11. 17

    Jennifer says

    Nailed this in one, though I found I had to pull it off before it reached 248, though the cook time on my range was nearly 30 min. Around 235 by my thermometer. It was *just* starting to smell like burning sugar. (I never turn my back when making candy) Caught it in time, and they turned out beautifully. Thanks for sharing. Definitely a make again.

  12. 18

    Theresa M Houghton says

    if you are struggling with the temperature best to take it off a couple degrees early as carryover cooking keeps the temperature rising also calibrate your thermometer as well to make sure it’s correct

  13. 19

    Sharla says

    These turned out great for me. I sprinkled some chopped pecans on top of a few of mine and that heavenly!

  14. 20

    Christopher says

    You recommended this recipe for the homemade samoas, do you use the whole batch as the 15 oz requirement for the recipe??? THANKS! :)

  15. 21


    do you stir the caramel after adding cream and cooking to 248?

    • Kelly Senyei replied: — May 30th, 2013 @ 4:21 pm

      Hi Sandioh! You have to stir the cream mixture into the sugar mixture before it reaches 248ºF, but after that, no stirring is required.

  16. 22

    Shelley Wilaine Timm says

    Hey Kelly, I want to have an idea, I have the two kinds of Caramels candy here at home, the Chewy and the Hard one, this Homemade one should be what kind?!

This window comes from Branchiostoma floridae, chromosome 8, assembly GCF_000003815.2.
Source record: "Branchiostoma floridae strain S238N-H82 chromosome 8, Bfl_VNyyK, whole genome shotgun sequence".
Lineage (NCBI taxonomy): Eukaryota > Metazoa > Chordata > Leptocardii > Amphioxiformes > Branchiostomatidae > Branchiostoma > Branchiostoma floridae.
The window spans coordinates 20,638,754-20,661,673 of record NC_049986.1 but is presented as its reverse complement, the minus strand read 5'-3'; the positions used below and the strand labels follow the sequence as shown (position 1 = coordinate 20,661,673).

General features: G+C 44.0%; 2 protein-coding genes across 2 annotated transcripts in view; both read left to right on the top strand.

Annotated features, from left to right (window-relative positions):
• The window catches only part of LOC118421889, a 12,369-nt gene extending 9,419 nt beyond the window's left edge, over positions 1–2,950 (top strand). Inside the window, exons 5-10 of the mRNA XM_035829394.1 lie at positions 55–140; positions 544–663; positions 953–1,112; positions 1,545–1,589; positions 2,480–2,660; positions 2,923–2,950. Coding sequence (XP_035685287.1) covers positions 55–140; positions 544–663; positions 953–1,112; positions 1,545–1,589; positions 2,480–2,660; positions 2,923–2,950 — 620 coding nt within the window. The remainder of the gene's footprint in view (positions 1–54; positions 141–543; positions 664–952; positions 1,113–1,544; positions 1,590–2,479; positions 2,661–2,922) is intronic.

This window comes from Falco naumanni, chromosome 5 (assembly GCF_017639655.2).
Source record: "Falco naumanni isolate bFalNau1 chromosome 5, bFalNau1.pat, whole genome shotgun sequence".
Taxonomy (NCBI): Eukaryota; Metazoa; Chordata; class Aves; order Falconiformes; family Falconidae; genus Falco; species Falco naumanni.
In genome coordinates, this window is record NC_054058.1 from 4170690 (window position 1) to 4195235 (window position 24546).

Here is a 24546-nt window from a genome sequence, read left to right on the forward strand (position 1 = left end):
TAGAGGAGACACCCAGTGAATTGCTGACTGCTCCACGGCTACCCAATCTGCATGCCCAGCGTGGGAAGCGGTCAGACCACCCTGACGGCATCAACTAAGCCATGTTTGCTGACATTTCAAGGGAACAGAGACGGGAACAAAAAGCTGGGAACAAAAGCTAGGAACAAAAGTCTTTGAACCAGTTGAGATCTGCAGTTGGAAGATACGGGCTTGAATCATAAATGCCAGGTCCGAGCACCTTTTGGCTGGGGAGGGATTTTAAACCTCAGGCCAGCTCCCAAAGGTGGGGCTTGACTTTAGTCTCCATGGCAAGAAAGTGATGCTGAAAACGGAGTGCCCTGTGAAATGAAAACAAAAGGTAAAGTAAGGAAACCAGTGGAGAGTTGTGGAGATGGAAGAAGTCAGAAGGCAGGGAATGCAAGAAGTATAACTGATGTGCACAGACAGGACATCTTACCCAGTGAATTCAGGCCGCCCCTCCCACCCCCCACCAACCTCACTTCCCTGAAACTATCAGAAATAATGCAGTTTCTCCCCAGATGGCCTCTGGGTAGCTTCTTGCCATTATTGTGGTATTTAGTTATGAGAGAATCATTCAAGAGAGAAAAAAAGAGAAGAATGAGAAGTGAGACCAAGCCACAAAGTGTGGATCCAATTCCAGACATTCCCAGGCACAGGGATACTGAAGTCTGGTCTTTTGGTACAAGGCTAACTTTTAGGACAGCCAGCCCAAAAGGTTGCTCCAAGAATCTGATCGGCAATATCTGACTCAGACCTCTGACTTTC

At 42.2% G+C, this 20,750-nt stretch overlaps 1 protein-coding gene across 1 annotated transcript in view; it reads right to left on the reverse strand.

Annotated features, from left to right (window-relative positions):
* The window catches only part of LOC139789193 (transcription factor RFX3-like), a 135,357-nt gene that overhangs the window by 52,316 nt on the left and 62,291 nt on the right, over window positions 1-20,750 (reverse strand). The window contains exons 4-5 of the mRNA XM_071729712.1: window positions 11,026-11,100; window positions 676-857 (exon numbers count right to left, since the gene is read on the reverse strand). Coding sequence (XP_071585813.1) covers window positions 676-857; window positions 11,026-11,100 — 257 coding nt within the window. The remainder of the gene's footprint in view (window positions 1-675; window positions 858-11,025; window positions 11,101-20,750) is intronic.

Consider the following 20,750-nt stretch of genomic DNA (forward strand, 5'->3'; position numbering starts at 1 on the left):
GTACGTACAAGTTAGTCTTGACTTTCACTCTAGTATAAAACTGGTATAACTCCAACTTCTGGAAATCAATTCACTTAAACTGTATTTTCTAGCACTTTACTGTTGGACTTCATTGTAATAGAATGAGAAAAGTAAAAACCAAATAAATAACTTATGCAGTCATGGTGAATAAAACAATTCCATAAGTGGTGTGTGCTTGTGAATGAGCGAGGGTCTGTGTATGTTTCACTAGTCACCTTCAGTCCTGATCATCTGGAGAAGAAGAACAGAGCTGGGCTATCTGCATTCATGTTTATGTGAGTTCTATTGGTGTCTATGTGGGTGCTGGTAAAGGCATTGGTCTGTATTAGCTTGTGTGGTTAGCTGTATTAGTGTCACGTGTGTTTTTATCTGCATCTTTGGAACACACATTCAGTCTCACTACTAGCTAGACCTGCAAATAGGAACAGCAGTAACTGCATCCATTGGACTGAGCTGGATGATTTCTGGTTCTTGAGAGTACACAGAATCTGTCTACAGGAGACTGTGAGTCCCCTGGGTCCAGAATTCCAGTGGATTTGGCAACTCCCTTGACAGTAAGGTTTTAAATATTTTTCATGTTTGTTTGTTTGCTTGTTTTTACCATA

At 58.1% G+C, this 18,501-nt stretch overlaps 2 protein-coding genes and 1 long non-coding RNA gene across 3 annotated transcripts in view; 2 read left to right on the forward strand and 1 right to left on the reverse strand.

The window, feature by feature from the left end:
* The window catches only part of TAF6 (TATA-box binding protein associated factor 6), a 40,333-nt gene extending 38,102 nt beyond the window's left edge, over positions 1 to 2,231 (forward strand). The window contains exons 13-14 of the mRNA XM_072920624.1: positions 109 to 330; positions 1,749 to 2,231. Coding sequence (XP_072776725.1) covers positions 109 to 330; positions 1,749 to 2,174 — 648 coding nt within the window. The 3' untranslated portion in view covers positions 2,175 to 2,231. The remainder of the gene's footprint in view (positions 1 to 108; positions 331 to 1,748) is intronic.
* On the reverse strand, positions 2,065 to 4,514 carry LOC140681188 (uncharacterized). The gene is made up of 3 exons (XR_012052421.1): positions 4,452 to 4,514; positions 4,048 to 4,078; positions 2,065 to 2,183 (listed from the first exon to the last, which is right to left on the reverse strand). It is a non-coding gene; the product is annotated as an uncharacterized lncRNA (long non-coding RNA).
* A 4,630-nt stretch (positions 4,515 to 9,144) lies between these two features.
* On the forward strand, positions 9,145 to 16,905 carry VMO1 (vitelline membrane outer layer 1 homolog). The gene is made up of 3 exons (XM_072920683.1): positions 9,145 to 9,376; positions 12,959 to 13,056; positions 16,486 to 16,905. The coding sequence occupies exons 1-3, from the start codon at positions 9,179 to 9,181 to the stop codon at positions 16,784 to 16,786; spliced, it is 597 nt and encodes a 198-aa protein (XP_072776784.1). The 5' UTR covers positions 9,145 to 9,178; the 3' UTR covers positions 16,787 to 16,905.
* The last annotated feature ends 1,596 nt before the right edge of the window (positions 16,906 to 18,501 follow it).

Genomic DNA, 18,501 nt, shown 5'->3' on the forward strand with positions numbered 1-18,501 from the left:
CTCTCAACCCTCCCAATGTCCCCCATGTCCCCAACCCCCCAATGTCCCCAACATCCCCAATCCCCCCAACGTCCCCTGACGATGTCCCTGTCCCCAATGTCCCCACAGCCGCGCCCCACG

17. 23

    Aila Goforth says

    Can you use a regular meat thermometer?

    • Kelly Senyei replied: — October 14th, 2013 @ 6:14 pm

      Hi Alia! The thermometer has to be able to be submerged in hot liquid (i.e. sugar) and read to the correct temp.

  18. 24

    Atir Patel says

    Hi, my caramels did not set.

    • Kelly Senyei replied: — December 7th, 2013 @ 9:15 am

      Hi Atir, Were you using a candy thermometer to make sure the sugar reached the correct temp?

  19. 25

    Atir Patel says

    Unfortunately no, and thats where I went wrong. Do you have any suggestions on what I can do with my unset caramel?

    • Kelly Senyei replied: — December 7th, 2013 @ 11:51 pm

      Hi Atir, I can’t say for certain if reheating the sugar will work, but does it maybe work as a sauce over ice cream? Just an idea :)

  20. 27

    Yummy says

    Can I substitute glucose syrup for corn syrup? Corn syrup is proving to be difficult to find in australia.

    • Kelly Senyei replied: — February 19th, 2014 @ 6:58 am